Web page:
The fact that you have torn apart the experiences of another person is what denies it’s validity. You’ve essentially said, “boo-hoo, you’re not as bad off as I am and your advice is worthless to someone like me.” I stand by the original statement of: this article was obviously not written for you. I don’t mean to offend, but I am being honest. Perhaps you feel as though you’re doing a service by being “playfully rude” about the whole thing, but it does come off badly, or at least did to me. If you’re going to critique someone else’s work, especially one as personal as this, you should do it right and not merely disagree because your personal experience differs. So the girl was sad. She figured out what worked for her and posted it on her blog. Does that really deserve biting sarcastic commentary?

    aikaterine –

    You start right off with “I’m going to try to be as nice as I can be out of respect for the owner of the blog because were it just left up to me I’d be rude and disrespectful” or, again, that’s how it came off. And again, I understand your position of defining terms – you are correct, strict definition of terms is important and keeps language and ideas from becoming sloppy – but I find it ironic that you accuse me of name calling when the entire tone of your initial reply was condescending with a holier-than-thou attitude. Perhaps you didn’t mean it that way and since I don’t know either of you, I’ll give you the benefit of the doubt, but the reason I commented was to point out how it sounded. Good intentions or not.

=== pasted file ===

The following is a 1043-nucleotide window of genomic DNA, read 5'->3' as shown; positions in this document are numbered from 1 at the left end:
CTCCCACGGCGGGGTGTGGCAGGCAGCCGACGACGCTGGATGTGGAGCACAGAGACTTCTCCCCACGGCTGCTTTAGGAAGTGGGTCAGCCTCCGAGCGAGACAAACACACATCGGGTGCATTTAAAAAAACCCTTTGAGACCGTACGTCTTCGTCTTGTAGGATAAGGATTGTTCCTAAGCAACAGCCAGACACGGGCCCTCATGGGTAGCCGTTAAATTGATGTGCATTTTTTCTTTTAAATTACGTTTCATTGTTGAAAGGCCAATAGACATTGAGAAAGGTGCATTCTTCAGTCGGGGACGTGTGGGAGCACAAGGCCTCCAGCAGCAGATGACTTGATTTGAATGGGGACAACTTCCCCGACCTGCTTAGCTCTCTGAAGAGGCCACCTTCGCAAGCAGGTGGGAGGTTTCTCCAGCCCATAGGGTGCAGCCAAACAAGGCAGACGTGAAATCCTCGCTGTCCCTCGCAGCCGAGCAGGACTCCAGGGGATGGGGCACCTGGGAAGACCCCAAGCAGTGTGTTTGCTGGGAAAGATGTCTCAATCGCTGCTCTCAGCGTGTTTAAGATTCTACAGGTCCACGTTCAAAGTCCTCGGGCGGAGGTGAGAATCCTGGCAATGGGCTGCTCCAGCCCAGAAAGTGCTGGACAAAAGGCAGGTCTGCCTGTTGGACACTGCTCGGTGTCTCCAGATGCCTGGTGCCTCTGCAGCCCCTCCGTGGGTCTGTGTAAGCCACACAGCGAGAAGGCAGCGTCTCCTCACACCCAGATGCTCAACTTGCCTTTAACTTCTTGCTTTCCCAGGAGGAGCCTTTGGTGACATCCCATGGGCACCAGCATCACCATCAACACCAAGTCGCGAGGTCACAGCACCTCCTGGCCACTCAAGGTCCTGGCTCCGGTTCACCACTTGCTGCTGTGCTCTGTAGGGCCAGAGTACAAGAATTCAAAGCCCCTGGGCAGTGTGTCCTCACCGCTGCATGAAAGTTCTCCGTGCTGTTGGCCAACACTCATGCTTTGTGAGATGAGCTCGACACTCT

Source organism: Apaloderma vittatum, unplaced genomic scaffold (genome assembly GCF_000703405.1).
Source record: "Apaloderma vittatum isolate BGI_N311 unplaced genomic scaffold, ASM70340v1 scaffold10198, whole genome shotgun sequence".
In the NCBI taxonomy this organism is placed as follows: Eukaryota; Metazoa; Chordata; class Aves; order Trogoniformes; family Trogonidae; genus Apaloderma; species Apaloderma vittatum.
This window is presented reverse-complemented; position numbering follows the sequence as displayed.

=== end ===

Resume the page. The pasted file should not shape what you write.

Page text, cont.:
Then again, it’s your blog. Have a blast. 🙂

  • 9. aikaterine  |  July 25, 2007 at 7:11 am

    the smiley face is mocking me.

  • 10. velinn  |  July 25, 2007 at 7:29 am

    You know behind that perfectly symmetrical yellow facade, beyond that well practiced and perfectly white smile, within that 2px wide brain, your death is being planed in exquisite detail.

  • 11. aikaterine  |  July 25, 2007 at 7:42 am

    They are evil – smiley faces and bunnies. I’m telling you – evil.

  • 12. aikaterine  |  July 25, 2007 at 7:43 am

    and you are right. I would have been rude had this been my post. But not because I think the original person was horrible. Merely because I am so tired of people mixing up the two words. It is very very tragic for those of us who suffer in this way.

  • 13. velinn  |  July 25, 2007 at 7:53 am

    I know. More than I’d like. Perhaps I was too quick to anger, I’m willing to be open to that. Generally my response to people with an illness is empowerment; to help others feel what I can’t. Maybe someone that solved a problem, regardless of how severe, being dismantled unapologetically struck a chord in me.